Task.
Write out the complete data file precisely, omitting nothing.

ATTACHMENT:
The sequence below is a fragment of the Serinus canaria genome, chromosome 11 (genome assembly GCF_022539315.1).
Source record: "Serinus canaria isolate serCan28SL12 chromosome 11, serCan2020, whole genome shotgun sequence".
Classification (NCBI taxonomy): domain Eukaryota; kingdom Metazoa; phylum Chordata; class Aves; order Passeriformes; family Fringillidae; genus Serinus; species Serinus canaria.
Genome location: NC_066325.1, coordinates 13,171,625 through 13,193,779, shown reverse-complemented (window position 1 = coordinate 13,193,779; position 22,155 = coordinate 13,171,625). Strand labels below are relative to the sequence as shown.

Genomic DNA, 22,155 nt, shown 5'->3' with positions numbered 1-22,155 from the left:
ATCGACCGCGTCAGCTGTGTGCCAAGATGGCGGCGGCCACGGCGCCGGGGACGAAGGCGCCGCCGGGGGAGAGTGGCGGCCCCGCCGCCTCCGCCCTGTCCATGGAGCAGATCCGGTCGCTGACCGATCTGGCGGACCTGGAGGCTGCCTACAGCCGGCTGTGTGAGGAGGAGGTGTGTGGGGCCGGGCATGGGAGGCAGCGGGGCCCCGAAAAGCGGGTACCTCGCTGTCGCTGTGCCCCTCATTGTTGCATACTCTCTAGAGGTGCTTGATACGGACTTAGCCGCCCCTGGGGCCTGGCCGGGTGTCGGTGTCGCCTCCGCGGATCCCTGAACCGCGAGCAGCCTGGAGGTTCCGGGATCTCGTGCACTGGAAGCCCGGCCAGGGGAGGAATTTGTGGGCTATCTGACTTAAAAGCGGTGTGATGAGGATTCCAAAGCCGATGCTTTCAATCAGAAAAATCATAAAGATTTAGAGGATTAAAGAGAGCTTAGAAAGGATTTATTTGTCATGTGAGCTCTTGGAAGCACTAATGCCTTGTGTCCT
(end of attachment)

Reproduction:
The sequence below is a fragment of the Serinus canaria genome, chromosome 11 (genome assembly GCF_022539315.1).
Source record: "Serinus canaria isolate serCan28SL12 chromosome 11, serCan2020, whole genome shotgun sequence".
Classification (NCBI taxonomy): domain Eukaryota; kingdom Metazoa; phylum Chordata; class Aves; order Passeriformes; family Fringillidae; genus Serinus; species Serinus canaria.
Genome location: NC_066325.1, coordinates 13,171,625 through 13,193,779, shown reverse-complemented (window position 1 = coordinate 13,193,779; position 22,155 = coordinate 13,171,625). Strand labels below are relative to the sequence as shown.

Genomic DNA, 22,155 nt, shown 5'->3' with positions numbered 1-22,155 from the left:
ATCGACCGCGTCAGCTGTGTGCCAAGATGGCGGCGGCCACGGCGCCGGGGACGAAGGCGCCGCCGGGGGAGAGTGGCGGCCCCGCCGCCTCCGCCCTGTCCATGGAGCAGATCCGGTCGCTGACCGATCTGGCGGACCTGGAGGCTGCCTACAGCCGGCTGTGTGAGGAGGAGGTGTGTGGGGCCGGGCATGGGAGGCAGCGGGGCCCCGAAAAGCGGGTACCTCGCTGTCGCTGTGCCCCTCATTGTTGCATACTCTCTAGAGGTGCTTGATACGGACTTAGCCGCCCCTGGGGCCTGGCCGGGTGTCGGTGTCGCCTCCGCGGATCCCTGAACCGCGAGCAGCCTGGAGGTTCCGGGATCTCGTGCACTGGAAGCCCGGCCAGGGGAGGAATTTGTGGGCTATCTGACTTAAAAGCGGTGTGATGAGGATTCCAAAGCCGATGCTTTCAATCAGAAAAATCATAAAGATTTAGAGGATTAAAGAGAGCTTAGAAAGGATTTATTTGTCATGTGAGCTCTTGGAAGCACTAATGCCTTGTGTCCT